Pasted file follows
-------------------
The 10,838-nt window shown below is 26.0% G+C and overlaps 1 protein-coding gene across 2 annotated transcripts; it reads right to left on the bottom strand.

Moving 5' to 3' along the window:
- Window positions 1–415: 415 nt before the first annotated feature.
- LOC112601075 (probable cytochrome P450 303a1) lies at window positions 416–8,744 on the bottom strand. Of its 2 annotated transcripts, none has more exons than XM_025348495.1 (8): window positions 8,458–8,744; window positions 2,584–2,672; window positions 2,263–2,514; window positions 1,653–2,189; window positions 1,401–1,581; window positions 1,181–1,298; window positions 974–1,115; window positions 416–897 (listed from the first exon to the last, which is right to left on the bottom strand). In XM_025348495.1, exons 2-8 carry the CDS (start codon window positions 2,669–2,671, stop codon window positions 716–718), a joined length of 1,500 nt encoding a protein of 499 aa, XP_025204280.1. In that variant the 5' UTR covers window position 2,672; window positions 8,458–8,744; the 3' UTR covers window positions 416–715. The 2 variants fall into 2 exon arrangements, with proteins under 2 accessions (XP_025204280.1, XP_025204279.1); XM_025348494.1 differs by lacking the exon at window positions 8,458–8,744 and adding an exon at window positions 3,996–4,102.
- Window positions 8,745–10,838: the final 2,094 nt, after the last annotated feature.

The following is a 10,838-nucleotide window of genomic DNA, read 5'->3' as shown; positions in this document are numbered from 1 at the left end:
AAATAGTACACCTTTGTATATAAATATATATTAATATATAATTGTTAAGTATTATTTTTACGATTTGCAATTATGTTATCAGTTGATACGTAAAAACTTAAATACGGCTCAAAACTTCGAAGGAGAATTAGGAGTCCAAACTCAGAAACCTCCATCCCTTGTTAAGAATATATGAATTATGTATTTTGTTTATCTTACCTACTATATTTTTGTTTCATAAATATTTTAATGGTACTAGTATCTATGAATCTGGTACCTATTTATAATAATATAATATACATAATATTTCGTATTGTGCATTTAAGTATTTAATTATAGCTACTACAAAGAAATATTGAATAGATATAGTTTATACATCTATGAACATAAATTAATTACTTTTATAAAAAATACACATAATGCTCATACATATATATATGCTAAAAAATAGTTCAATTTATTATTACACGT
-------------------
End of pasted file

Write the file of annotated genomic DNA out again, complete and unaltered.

The 10,838-nt window shown below is 26.0% G+C and overlaps 1 protein-coding gene across 2 annotated transcripts; it reads right to left on the bottom strand.

Moving 5' to 3' along the window:
- Window positions 1–415: 415 nt before the first annotated feature.
- LOC112601075 (probable cytochrome P450 303a1) lies at window positions 416–8,744 on the bottom strand. Of its 2 annotated transcripts, none has more exons than XM_025348495.1 (8): window positions 8,458–8,744; window positions 2,584–2,672; window positions 2,263–2,514; window positions 1,653–2,189; window positions 1,401–1,581; window positions 1,181–1,298; window positions 974–1,115; window positions 416–897 (listed from the first exon to the last, which is right to left on the bottom strand). In XM_025348495.1, exons 2-8 carry the CDS (start codon window positions 2,669–2,671, stop codon window positions 716–718), a joined length of 1,500 nt encoding a protein of 499 aa, XP_025204280.1. In that variant the 5' UTR covers window position 2,672; window positions 8,458–8,744; the 3' UTR covers window positions 416–715. The 2 variants fall into 2 exon arrangements, with proteins under 2 accessions (XP_025204280.1, XP_025204279.1); XM_025348494.1 differs by lacking the exon at window positions 8,458–8,744 and adding an exon at window positions 3,996–4,102.
- Window positions 8,745–10,838: the final 2,094 nt, after the last annotated feature.

The following is a 10,838-nucleotide window of genomic DNA, read 5'->3' as shown; positions in this document are numbered from 1 at the left end:
AAATAGTACACCTTTGTATATAAATATATATTAATATATAATTGTTAAGTATTATTTTTACGATTTGCAATTATGTTATCAGTTGATACGTAAAAACTTAAATACGGCTCAAAACTTCGAAGGAGAATTAGGAGTCCAAACTCAGAAACCTCCATCCCTTGTTAAGAATATATGAATTATGTATTTTGTTTATCTTACCTACTATATTTTTGTTTCATAAATATTTTAATGGTACTAGTATCTATGAATCTGGTACCTATTTATAATAATATAATATACATAATATTTCGTATTGTGCATTTAAGTATTTAATTATAGCTACTACAAAGAAATATTGAATAGATATAGTTTATACATCTATGAACATAAATTAATTACTTTTATAAAAAATACACATAATGCTCATACATATATATATGCTAAAAAATAGTTCAATTTATTATTACACGT